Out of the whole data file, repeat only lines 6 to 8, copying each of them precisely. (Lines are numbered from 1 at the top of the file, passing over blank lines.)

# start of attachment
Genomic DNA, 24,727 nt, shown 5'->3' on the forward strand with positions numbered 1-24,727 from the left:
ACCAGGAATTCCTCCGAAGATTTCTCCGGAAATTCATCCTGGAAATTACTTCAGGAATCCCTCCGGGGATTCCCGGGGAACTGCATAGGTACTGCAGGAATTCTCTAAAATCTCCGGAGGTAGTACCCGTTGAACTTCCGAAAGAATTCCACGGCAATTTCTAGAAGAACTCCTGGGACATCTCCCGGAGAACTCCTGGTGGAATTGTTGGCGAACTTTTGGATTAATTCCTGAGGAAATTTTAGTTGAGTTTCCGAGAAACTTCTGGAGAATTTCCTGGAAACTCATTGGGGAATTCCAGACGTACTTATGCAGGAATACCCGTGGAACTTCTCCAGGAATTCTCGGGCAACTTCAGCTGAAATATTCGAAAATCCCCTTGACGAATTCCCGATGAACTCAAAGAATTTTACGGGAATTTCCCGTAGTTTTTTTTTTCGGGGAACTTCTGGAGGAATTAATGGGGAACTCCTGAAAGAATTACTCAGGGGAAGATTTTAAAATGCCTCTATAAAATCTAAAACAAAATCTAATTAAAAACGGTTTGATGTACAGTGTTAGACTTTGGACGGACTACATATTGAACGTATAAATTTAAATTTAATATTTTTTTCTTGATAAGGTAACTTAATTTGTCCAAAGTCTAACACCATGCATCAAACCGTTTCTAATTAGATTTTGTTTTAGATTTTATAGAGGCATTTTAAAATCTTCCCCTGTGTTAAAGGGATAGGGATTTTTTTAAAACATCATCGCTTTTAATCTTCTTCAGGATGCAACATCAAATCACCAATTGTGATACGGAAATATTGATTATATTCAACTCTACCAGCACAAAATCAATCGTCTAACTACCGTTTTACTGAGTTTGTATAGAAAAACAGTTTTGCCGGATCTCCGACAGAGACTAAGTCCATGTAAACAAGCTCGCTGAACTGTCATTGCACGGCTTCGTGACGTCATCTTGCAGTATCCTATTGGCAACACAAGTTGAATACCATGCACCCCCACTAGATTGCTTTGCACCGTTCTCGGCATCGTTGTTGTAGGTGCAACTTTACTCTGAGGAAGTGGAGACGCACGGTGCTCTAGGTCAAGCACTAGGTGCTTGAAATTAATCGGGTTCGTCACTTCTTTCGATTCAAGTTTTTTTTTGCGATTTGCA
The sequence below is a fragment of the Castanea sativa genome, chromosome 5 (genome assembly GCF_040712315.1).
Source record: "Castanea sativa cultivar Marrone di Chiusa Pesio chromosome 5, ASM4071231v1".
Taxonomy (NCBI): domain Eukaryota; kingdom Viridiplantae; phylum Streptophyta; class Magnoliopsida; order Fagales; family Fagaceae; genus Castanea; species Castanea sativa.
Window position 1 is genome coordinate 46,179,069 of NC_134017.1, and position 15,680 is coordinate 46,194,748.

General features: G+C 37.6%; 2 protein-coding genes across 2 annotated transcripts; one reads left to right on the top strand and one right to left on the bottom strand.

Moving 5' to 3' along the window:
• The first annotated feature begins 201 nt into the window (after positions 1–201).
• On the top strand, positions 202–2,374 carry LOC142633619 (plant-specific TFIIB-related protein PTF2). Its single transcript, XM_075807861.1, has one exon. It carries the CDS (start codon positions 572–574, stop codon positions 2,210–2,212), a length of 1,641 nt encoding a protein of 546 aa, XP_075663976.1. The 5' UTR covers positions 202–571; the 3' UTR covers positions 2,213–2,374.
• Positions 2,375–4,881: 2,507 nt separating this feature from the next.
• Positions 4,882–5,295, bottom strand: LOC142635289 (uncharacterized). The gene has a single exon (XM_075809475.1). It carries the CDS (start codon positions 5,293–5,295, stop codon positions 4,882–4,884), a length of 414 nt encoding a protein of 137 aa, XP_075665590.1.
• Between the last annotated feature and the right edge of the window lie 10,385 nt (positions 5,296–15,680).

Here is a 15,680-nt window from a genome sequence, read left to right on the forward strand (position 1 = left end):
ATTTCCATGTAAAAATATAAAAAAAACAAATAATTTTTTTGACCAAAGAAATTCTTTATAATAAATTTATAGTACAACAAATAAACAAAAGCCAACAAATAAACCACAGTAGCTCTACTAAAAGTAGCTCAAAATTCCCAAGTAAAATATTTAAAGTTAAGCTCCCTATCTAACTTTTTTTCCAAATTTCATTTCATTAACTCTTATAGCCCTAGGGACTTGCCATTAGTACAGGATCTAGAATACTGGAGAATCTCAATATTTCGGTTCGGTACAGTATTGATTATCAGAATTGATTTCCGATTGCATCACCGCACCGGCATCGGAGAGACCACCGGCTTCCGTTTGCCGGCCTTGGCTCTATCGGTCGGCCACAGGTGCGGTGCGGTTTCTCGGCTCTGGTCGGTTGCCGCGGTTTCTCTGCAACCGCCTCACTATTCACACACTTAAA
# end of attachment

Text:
Window position 1 is genome coordinate 46,179,069 of NC_134017.1, and position 15,680 is coordinate 46,194,748.

General features: G+C 37.6%; 2 protein-coding genes across 2 annotated transcripts; one reads left to right on the top strand and one right to left on the bottom strand.

Moving 5' to 3' along the window: